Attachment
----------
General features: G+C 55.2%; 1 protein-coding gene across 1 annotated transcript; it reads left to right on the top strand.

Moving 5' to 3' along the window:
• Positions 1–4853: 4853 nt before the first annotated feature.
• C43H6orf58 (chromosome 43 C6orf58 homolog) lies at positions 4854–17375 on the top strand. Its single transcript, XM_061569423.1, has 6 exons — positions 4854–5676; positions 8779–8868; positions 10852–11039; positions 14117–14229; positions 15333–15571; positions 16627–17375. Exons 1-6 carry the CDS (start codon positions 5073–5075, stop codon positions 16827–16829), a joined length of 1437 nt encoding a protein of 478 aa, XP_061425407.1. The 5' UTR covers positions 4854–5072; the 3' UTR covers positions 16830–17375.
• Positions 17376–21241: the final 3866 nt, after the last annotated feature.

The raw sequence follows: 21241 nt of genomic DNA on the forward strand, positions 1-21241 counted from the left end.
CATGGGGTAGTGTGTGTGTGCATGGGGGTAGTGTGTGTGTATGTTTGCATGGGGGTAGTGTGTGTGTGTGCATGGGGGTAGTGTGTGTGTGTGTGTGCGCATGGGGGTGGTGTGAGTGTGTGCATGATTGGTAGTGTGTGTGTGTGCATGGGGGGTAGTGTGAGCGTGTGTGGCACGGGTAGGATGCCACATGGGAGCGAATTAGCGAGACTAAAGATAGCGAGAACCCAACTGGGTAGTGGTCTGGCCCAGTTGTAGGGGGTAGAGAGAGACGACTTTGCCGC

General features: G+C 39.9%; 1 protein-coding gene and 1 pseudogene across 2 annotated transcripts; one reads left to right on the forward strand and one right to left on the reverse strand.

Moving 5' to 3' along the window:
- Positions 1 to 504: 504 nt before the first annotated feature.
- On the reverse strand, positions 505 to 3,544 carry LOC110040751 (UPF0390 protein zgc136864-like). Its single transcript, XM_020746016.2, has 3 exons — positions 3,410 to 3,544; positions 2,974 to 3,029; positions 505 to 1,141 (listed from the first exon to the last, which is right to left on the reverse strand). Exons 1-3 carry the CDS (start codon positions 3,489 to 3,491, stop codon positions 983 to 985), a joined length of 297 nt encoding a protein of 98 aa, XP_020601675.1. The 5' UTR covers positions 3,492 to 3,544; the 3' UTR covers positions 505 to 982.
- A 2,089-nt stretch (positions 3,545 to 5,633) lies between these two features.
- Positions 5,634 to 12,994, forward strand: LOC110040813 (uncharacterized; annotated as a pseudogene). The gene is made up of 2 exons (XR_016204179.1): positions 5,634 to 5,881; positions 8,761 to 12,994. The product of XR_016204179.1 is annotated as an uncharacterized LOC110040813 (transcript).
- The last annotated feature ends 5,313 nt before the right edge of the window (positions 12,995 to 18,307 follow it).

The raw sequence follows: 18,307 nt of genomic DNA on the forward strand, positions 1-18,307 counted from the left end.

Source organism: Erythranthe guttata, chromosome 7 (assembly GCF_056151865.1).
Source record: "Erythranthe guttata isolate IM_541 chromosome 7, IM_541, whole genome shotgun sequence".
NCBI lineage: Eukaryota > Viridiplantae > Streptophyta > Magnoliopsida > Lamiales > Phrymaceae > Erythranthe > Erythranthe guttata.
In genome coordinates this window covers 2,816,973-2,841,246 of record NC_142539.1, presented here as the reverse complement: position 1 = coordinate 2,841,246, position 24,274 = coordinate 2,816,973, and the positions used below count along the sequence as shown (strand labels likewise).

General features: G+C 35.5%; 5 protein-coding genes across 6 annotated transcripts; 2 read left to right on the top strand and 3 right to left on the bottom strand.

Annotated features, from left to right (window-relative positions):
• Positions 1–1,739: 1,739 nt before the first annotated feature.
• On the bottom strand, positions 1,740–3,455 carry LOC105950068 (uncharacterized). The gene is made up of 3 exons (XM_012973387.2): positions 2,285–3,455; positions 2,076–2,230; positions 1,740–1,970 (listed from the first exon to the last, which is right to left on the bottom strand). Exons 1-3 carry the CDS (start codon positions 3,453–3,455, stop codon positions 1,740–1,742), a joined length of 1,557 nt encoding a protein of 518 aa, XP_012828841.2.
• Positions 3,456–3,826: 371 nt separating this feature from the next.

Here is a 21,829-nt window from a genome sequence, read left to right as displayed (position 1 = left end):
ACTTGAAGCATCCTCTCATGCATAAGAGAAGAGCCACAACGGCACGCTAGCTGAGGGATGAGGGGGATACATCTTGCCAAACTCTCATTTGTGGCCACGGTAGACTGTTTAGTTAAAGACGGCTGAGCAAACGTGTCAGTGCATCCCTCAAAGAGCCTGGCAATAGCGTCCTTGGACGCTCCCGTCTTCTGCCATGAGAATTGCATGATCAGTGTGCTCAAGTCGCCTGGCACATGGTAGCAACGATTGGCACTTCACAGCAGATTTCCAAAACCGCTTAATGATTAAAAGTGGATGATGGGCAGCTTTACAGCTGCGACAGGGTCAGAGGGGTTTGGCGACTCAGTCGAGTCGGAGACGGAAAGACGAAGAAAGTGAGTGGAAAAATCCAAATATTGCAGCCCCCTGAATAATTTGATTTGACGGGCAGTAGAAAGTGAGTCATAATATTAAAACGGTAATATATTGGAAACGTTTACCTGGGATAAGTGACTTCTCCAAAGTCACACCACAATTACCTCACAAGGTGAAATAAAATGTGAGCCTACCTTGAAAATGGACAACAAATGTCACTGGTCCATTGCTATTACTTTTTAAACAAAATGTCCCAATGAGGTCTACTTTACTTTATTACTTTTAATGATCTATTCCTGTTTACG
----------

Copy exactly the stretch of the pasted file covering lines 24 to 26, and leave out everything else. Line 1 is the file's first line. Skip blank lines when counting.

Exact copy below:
• Positions 3,456–3,826: 371 nt separating this feature from the next.

Here is a 21,829-nt window from a genome sequence, read left to right as displayed (position 1 = left end):
ACTTGAAGCATCCTCTCATGCATAAGAGAAGAGCCACAACGGCACGCTAGCTGAGGGATGAGGGGGATACATCTTGCCAAACTCTCATTTGTGGCCACGGTAGACTGTTTAGTTAAAGACGGCTGAGCAAACGTGTCAGTGCATCCCTCAAAGAGCCTGGCAATAGCGTCCTTGGACGCTCCCGTCTTCTGCCATGAGAATTGCATGATCAGTGTGCTCAAGTCGCCTGGCACATGGTAGCAACGATTGGCACTTCACAGCAGATTTCCAAAACCGCTTAATGATTAAAAGTGGATGATGGGCAGCTTTACAGCTGCGACAGGGTCAGAGGGGTTTGGCGACTCAGTCGAGTCGGAGACGGAAAGACGAAGAAAGTGAGTGGAAAAATCCAAATATTGCAGCCCCCTGAATAATTTGATTTGACGGGCAGTAGAAAGTGAGTCATAATATTAAAACGGTAATATATTGGAAACGTTTACCTGGGATAAGTGACTTCTCCAAAGTCACACCACAATTACCTCACAAGGTGAAATAAAATGTGAGCCTACCTTGAAAATGGACAACAAATGTCACTGGTCCATTGCTATTACTTTTTAAACAAAATGTCCCAATGAGGTCTACTTTACTTTATTACTTTTAATGATCTATTCCTGTTTACG